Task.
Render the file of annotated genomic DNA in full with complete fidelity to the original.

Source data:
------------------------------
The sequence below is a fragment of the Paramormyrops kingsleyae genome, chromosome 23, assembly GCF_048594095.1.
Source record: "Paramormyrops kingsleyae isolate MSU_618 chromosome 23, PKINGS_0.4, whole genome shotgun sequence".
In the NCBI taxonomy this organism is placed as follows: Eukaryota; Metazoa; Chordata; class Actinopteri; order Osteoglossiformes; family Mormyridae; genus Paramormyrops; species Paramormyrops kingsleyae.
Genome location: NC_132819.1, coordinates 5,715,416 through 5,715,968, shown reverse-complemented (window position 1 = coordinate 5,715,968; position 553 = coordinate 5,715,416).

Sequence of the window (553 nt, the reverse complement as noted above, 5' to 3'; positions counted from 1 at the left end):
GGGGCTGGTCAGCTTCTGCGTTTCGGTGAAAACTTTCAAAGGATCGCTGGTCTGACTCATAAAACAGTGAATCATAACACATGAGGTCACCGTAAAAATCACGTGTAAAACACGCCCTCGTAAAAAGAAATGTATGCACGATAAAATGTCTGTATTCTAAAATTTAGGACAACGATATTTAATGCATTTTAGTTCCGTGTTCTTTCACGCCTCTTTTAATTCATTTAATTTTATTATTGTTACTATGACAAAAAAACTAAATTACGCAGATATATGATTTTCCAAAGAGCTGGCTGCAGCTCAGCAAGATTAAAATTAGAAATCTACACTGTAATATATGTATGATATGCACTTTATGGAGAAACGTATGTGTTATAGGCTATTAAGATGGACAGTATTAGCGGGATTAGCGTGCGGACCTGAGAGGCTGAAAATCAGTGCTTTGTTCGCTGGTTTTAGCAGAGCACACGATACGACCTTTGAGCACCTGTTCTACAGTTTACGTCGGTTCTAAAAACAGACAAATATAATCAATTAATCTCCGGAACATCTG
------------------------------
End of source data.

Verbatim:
The sequence below is a fragment of the Paramormyrops kingsleyae genome, chromosome 23, assembly GCF_048594095.1.
Source record: "Paramormyrops kingsleyae isolate MSU_618 chromosome 23, PKINGS_0.4, whole genome shotgun sequence".
In the NCBI taxonomy this organism is placed as follows: Eukaryota; Metazoa; Chordata; class Actinopteri; order Osteoglossiformes; family Mormyridae; genus Paramormyrops; species Paramormyrops kingsleyae.
Genome location: NC_132819.1, coordinates 5,715,416 through 5,715,968, shown reverse-complemented (window position 1 = coordinate 5,715,968; position 553 = coordinate 5,715,416).

Sequence of the window (553 nt, the reverse complement as noted above, 5' to 3'; positions counted from 1 at the left end):
GGGGCTGGTCAGCTTCTGCGTTTCGGTGAAAACTTTCAAAGGATCGCTGGTCTGACTCATAAAACAGTGAATCATAACACATGAGGTCACCGTAAAAATCACGTGTAAAACACGCCCTCGTAAAAAGAAATGTATGCACGATAAAATGTCTGTATTCTAAAATTTAGGACAACGATATTTAATGCATTTTAGTTCCGTGTTCTTTCACGCCTCTTTTAATTCATTTAATTTTATTATTGTTACTATGACAAAAAAACTAAATTACGCAGATATATGATTTTCCAAAGAGCTGGCTGCAGCTCAGCAAGATTAAAATTAGAAATCTACACTGTAATATATGTATGATATGCACTTTATGGAGAAACGTATGTGTTATAGGCTATTAAGATGGACAGTATTAGCGGGATTAGCGTGCGGACCTGAGAGGCTGAAAATCAGTGCTTTGTTCGCTGGTTTTAGCAGAGCACACGATACGACCTTTGAGCACCTGTTCTACAGTTTACGTCGGTTCTAAAAACAGACAAATATAATCAATTAATCTCCGGAACATCTG